D&D General Powerful NPCs?


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It depends.

In history, or in novels where they are just characters to hear about they are MAJOR assets "The legendary daughters of the goddess and the amazing adventures they had 1,000 years ago" or "The legendary daughters of the goddess and the amazing story told in this alt not cannon novel"

In play and in the setting you are expected to play in you have to be real careful to keep it to a minimum. If you have 7 powerful forces for good in the world that can be an issue, but most DMs can work around it. If you have 10 powerful forces of good in the world it gets worse, and each more you add makes it worse still...

I remember way back when in 2e people at cons used to tell horror stories of DMs that really wanted to write a novel, or DMs with 1 or 2 powerful NPCs that overshadowed the players... that is with 1 or 2, 7 or 8 is already making it hard not to happen, and it feels like the FR is a place you can't throw a rock and not hit a chosen of XXXXX or an archmage... and half the big named characters are BOTH,
 

Yes.

It depends.

Those powerful NPCs are a detriment to the extent they make the world something the PCs cannot change. They are an asset to the extent they make the world something that can react to the PCs.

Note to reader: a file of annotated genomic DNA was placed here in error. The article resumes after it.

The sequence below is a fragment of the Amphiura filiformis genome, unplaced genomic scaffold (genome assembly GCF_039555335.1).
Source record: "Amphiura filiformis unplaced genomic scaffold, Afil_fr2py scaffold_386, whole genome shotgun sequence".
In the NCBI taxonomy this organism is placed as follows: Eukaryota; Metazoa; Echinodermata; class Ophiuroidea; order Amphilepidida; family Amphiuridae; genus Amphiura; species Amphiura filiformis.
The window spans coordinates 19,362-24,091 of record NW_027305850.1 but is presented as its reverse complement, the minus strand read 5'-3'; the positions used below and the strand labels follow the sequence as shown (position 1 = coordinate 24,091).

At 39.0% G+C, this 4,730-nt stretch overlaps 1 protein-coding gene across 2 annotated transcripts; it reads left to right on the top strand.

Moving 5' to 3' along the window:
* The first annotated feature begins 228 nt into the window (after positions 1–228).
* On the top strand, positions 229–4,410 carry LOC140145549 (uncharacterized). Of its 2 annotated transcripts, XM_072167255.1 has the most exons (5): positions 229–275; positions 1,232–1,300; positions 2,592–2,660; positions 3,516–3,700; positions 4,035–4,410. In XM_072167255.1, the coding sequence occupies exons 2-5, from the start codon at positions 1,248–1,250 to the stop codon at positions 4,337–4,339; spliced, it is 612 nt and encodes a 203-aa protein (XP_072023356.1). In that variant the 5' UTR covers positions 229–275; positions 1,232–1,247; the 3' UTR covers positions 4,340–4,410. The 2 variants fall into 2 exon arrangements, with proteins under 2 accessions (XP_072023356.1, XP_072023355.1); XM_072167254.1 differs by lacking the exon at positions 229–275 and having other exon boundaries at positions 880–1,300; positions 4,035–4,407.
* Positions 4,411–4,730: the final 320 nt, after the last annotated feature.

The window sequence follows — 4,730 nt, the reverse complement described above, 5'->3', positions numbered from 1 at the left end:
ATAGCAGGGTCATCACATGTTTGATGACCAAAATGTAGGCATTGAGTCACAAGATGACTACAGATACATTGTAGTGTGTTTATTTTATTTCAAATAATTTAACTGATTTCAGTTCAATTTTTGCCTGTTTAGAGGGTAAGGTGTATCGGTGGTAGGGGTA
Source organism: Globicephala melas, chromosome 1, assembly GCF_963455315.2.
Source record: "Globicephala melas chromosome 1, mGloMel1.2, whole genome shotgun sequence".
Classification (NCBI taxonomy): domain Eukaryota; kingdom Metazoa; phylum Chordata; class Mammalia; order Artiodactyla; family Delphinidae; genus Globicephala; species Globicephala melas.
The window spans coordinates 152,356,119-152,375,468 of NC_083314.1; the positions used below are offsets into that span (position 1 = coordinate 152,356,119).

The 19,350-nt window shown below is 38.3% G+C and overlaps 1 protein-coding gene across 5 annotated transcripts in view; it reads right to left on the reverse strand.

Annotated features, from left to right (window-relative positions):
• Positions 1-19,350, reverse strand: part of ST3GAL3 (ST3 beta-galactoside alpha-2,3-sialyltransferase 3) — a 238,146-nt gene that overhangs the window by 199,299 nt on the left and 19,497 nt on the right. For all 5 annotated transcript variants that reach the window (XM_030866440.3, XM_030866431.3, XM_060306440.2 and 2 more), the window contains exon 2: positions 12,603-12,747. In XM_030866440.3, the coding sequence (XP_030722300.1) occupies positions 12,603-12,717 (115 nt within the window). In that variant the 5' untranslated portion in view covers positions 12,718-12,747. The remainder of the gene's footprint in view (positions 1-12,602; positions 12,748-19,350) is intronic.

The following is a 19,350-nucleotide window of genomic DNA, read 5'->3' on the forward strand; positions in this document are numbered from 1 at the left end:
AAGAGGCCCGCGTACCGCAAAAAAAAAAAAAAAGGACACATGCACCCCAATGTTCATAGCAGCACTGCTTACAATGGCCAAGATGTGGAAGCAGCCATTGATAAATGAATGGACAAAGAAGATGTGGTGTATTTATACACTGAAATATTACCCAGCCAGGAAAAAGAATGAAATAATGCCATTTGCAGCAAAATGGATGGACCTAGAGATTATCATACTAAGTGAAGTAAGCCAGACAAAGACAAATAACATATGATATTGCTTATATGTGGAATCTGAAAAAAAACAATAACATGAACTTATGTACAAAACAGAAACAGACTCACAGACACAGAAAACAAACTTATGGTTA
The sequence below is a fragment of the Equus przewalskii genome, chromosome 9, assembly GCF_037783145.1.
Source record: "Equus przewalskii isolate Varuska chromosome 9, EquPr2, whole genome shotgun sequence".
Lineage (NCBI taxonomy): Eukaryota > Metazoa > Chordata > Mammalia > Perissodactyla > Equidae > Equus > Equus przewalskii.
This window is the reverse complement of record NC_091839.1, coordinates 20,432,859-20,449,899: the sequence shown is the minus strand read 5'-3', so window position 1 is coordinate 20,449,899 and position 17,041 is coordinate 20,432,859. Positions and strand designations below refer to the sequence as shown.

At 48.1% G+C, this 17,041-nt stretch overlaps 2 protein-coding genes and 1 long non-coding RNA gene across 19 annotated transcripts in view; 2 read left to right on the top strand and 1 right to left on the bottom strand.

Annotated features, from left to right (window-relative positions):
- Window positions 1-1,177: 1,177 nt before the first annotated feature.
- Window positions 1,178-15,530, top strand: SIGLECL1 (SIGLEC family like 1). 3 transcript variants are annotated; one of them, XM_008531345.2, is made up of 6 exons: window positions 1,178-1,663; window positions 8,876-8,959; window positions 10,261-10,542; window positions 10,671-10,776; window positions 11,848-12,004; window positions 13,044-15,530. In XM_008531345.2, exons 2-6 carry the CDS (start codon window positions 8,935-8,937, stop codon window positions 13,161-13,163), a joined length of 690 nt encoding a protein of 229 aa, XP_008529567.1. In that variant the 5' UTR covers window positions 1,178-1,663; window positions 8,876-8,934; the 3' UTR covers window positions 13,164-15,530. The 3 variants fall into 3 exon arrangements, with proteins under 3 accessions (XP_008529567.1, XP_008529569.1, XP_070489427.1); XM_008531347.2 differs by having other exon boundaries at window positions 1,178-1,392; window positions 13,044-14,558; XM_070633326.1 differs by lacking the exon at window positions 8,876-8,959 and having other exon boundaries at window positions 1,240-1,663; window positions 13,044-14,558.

that is well put... It is a level of stasiss, the more power house NPCs you have the more you lock your world into what it is and the less agency of change the players have.
 

James Gasik

Legend
Supporter
In other words, is your game focused on the players and their deeds, or are they just bit players in a larger story? If your game is player-centric, then all these NPC's are doing things that your players could be doing, and if they have the ability to solve problems better than your players, then not only do you have to answer the question of why aren't they?, you also have to answer the question of why are the players even necessary?

Note you still basically have to answer these questions even if the players are merely the main characters of their story, but not the main characters of the world.

Too often, I find powerful NPC's detract from the story, because they are simply a deus ex machina. I prefer to use NPC's who may very well have knowledge and resources the players lack, but still need the PC's, instead of having so much power that they can just solve problems themselves.
 

why are the players even necessary?
I don't always think they are necessary. Not every game is 'save the world' (please take that hint WotC). If your PCs are dungeon delvers or dragon hunters having a powerful order of paladin/monks that serve as Marshals in the wild west (Totally not jedi don't look at me like that... why yes they all have radiant swords) is fine, they are NOT dungeon delvers or dragon slayers.
Like wise if I am making a game where the PCs are expecting and building a warlord's band or a mounted knights (ether one being mercenary company) It doesn't matter if there are 17 powerful sorcerer families that each have level 15+ sorcerers... those just become there clients.